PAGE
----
Tidal, the music streaming service initially founded by Jay-Z, has announced “Master quality recordings” at CES 2017 available for streaming by paying subscribers of the service’s $20/month HiFi option. The new feature will give users the ability to listen to high-resolution audio that outputs in a CD-quality lossless format coming through at 44.1 kHz / 16 bit. Tidal already offers users higher quality FLAC streams, but they don’t exactly stack up to true high-res audio.
The new audio codec being used by Tidal is called MQA and is created by a company of the same name. A full explanation of how the codec works can be found below.
Meridian says MQA will “fundamentally change the way we all enjoy music”. It’s a new method of digitally storing recorded music as a file that’s small and convenient to download or even stream, without the sonic sacrifices that are traditionally associated with compressed files.
Meridian says an MQA file requires a similar bandwidth to that required for CD-quality streams. So if you’re able to stream Tidal’s hi-fi tier with relative ease then the new Tidal Masters tier using MQA shouldn’t be a problem.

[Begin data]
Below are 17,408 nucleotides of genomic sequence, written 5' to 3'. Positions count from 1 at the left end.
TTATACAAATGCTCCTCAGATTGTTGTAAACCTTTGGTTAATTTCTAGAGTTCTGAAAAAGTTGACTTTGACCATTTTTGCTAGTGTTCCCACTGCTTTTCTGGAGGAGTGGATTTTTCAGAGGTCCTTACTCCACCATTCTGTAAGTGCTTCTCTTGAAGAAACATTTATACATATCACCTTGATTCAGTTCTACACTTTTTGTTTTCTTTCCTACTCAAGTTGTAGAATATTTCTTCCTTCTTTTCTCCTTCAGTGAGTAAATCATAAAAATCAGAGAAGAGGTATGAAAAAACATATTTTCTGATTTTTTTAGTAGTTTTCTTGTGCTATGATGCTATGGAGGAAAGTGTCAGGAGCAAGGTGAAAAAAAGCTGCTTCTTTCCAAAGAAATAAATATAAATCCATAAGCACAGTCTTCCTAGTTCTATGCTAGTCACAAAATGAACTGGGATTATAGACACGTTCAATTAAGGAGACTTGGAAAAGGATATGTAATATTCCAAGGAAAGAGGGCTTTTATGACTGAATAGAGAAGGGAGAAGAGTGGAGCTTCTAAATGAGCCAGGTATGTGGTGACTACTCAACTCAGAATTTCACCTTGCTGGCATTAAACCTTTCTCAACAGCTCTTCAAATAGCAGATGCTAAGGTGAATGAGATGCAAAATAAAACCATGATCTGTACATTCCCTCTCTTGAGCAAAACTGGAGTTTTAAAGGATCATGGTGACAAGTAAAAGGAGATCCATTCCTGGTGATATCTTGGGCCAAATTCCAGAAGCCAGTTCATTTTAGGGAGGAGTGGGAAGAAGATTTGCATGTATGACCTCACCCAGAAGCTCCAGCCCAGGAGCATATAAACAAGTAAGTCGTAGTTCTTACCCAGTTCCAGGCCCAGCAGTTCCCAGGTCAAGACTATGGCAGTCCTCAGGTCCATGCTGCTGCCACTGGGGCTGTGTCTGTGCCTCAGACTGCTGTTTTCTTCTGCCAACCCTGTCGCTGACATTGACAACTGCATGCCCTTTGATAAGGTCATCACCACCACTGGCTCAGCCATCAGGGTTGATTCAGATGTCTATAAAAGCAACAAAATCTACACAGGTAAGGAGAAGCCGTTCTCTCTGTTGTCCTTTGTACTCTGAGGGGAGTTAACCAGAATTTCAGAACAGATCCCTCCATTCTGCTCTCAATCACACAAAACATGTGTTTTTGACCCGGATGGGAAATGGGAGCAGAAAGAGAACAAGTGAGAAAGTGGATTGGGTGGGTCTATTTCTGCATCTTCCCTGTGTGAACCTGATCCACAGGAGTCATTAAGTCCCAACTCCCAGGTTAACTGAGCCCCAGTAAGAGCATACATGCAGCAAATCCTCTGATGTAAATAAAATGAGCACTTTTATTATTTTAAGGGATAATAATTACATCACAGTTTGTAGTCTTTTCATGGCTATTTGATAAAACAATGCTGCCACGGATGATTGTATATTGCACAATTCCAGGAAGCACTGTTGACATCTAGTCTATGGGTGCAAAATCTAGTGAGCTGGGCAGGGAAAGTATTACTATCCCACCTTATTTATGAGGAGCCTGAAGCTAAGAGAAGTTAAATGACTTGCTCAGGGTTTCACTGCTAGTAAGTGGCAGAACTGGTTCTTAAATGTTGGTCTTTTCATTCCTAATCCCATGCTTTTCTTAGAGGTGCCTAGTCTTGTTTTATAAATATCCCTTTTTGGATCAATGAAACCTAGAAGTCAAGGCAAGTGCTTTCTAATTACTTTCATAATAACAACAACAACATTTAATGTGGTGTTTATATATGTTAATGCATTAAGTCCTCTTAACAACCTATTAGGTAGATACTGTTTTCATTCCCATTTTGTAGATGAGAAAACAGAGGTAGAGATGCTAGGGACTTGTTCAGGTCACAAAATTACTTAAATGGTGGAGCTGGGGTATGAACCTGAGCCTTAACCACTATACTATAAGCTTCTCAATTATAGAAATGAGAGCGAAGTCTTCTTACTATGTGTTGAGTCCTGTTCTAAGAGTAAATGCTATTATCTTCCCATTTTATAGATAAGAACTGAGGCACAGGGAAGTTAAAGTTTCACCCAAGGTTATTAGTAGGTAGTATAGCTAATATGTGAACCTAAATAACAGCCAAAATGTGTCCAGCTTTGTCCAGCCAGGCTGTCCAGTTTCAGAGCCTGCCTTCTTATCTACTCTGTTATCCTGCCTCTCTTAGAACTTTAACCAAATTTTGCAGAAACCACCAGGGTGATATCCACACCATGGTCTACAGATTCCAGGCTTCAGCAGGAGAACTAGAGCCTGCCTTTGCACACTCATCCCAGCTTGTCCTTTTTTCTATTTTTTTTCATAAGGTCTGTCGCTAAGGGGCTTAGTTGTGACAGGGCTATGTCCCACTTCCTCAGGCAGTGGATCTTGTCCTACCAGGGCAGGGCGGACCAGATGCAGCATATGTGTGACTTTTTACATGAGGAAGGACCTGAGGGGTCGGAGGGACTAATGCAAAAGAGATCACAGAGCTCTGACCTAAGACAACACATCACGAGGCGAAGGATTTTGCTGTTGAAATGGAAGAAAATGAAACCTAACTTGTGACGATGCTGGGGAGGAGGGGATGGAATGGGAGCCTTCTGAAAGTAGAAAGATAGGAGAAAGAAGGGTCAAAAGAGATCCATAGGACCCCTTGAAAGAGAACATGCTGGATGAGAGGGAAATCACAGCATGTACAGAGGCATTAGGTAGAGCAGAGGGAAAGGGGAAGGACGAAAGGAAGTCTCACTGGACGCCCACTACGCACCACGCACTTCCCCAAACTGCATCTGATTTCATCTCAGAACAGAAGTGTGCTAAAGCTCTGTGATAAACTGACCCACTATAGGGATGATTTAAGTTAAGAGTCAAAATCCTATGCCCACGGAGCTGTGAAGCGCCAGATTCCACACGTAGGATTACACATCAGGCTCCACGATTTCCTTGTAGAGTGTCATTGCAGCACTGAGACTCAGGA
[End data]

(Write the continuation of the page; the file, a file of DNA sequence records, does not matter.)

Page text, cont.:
This means hi-res audio streaming can become a reality, with songs being able to be delivered exactly how they were recorded in the studio, without requiring huge amounts of bandwidth to deliver.
Essentially, the music will still be provided through lossless containers such as FLAC or WAV, but now it will transmit at around 96 kHz / 24 bit. This new codec will also allow users to listen to high-resolution audio without causing a great strain on their bandwidth, unlike other codecs whose massive file size can cause problems.At first, Tidal is only making the “Master” service available on Desktop. However, they confirmed that true high-res audio files on mobile
At first, Tidal is only making Master audio playback available on desktop. However, the company confirmed that true high-res audio files on mobile is a definite possibility, so stay tuned.
Tidal’s entire catalog won’t be available in Master format, mind you, but a number of artists and labels including Warner Music Group’s entire catalog is already available in Master quality.
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